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Prostate Cancer
Volume 2012 (2012), Article ID 826254, 11 pages
http://dx.doi.org/10.1155/2012/826254
Clinical Study

Relationship of Dietary Intake of Omega-3 and Omega-6 Fatty Acids with Risk of Prostate Cancer Development: A Meta-Analysis of Prospective Studies and Review of Literature

1Institute of Urology, St. Luke's Medical Center, 1102 Quezon City, Philippines
2ENT Department, St. Luke's Medical Center, 1102 Quezon City, Philippines
3Preventive and Community Medicine, St. Luke's College of Medicine, 1102 Quezon City, Philippines

Received 8 March 2012; Accepted 9 July 2012

Academic Editor: Lynnette Ferguson

Copyright © 2012 Michael E. Chua et al. This is an open access article distributed under the Creative Commons Attribution License, which permits unrestricted use, distribution, and reproduction in any medium, provided the original work is properly cited.

Abstract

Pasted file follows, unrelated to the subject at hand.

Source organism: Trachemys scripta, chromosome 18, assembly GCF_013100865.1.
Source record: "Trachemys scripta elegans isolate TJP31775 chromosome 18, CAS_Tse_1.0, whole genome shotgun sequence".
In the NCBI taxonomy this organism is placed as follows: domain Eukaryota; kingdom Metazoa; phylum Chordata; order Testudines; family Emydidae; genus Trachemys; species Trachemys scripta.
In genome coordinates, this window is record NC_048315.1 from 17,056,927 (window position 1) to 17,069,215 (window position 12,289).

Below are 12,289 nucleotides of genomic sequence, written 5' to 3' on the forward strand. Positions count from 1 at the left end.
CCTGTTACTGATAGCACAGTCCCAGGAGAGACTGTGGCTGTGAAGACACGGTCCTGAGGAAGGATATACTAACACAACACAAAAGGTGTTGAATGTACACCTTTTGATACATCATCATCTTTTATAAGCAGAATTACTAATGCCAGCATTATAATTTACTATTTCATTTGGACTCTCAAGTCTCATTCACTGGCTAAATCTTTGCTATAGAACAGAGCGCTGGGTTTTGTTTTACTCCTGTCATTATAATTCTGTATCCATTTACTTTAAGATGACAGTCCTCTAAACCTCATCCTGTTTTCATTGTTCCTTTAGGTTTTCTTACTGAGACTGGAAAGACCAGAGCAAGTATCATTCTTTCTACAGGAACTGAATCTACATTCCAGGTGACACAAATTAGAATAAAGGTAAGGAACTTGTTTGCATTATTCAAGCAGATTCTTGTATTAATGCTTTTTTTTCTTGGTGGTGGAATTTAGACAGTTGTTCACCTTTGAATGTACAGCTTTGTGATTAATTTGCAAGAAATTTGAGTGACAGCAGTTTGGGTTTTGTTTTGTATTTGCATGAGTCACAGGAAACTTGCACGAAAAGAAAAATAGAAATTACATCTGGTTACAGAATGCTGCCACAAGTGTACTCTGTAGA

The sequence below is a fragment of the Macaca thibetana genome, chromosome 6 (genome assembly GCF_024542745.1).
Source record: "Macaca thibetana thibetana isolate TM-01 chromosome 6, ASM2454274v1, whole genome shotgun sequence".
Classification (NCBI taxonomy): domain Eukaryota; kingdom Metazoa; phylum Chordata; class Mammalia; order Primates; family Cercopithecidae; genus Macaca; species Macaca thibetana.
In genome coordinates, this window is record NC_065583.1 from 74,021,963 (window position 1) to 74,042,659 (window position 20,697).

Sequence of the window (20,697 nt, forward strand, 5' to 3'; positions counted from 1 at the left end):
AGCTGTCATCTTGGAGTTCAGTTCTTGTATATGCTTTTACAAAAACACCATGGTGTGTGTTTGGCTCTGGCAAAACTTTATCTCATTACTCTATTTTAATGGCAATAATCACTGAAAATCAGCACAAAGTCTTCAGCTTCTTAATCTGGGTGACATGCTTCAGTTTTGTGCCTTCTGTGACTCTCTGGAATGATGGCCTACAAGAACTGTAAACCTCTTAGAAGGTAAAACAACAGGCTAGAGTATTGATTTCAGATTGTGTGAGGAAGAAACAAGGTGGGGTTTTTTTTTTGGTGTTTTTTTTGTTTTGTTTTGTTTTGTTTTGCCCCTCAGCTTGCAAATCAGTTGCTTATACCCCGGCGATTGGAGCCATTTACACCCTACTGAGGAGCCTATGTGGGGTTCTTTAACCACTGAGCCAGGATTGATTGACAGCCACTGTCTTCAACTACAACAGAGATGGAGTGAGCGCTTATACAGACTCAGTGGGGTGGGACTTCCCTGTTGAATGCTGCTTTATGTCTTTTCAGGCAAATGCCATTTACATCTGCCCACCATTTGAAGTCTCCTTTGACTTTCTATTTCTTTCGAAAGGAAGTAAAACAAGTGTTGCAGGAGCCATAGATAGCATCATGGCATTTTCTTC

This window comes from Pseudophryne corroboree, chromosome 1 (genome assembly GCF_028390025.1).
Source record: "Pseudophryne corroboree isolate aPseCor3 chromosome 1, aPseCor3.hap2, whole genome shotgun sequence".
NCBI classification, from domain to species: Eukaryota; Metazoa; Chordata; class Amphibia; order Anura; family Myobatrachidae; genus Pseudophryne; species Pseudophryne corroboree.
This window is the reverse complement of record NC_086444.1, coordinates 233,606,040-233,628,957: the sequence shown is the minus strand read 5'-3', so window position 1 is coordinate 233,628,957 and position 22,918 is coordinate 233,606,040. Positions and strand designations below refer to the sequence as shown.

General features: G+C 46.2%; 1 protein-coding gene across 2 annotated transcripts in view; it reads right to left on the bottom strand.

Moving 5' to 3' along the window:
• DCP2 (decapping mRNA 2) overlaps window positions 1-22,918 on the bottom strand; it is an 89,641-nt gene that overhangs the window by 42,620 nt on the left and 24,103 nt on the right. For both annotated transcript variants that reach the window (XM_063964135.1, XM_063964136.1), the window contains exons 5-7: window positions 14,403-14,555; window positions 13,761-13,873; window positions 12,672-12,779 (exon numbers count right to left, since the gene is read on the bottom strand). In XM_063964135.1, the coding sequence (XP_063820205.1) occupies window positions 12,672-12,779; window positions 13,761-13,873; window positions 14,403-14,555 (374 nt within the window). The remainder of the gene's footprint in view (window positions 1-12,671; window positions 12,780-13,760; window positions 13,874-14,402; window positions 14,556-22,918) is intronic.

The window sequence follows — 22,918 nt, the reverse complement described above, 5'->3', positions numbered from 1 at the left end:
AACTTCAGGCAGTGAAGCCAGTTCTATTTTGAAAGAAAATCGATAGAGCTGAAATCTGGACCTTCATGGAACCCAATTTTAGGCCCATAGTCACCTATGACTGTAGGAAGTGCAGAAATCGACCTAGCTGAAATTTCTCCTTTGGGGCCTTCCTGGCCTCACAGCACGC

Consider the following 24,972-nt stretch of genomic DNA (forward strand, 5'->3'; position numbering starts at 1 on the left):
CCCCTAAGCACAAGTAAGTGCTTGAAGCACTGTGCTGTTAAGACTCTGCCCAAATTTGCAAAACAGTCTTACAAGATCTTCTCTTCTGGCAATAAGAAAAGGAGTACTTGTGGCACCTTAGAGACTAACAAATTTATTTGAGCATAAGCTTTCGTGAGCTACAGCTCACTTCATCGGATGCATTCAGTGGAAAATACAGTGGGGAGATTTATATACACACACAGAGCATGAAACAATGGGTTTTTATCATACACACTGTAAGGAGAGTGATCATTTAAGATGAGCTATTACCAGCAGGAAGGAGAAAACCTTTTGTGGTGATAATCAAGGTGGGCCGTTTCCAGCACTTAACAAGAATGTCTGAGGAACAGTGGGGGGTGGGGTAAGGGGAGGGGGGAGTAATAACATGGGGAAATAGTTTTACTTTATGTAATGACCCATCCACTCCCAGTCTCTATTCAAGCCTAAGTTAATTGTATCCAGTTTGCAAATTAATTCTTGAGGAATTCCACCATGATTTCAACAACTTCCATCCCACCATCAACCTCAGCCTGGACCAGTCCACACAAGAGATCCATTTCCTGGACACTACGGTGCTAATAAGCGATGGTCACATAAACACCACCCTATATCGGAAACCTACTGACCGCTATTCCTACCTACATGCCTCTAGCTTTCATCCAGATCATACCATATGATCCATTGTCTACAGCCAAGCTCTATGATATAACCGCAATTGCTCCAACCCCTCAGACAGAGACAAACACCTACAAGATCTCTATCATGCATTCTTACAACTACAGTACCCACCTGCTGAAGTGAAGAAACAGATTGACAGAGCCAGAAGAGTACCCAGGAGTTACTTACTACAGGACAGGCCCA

Objective. To determine the relationship between dietary omega-3 fatty acids (n-3 PUFA) and omega-6 fatty acids (n-6 PUFA) with prostate cancer risk from meta-analysis of prospective studies. Design. The literature retrieved from electronic biomedical databases up to June 2011 was critically appraised. General variance-based method was used to pool the effect estimates at 95% confidence interval. Heterogeneity was assessed by Chi2 and quantified by . Results. Eight cohort studies were included for meta-analysis. n-3 PUFA, n-6 PUFA, and their derivatives were not significantly associated with risk of prostate cancer in general. A significant negative association between high dietary intake of alpha-linolenic acid (ALA) and prostate cancer risk (pooled RR: 0.915; 95% CI: 0.849, 0.985; ) was noted. Likewise, a slightly positive association was noted on dietary long-chain n-3 PUFA, composed of eicosapentaenoic acid (EPA) and docosahexaenoic acid (DHA) with prostate cancer risk (pooled RR: 1.135; 95% CI: 1.008, 1.278; ); however, when two other cohort studies with data of EPA and DHA, both analyzed separately, were included into the pool, the association became not significant (RR: 1.034; 95% CI: 0.973, 1.096; ). Conclusion. Intake of n-3 PUFA and n-6 PUFA does not significantly affect risk of prostate cancer. High intake of ALA may reduce risk of prostate cancer, while intake of long-chain omega-3 fatty acids does not have a significant effect.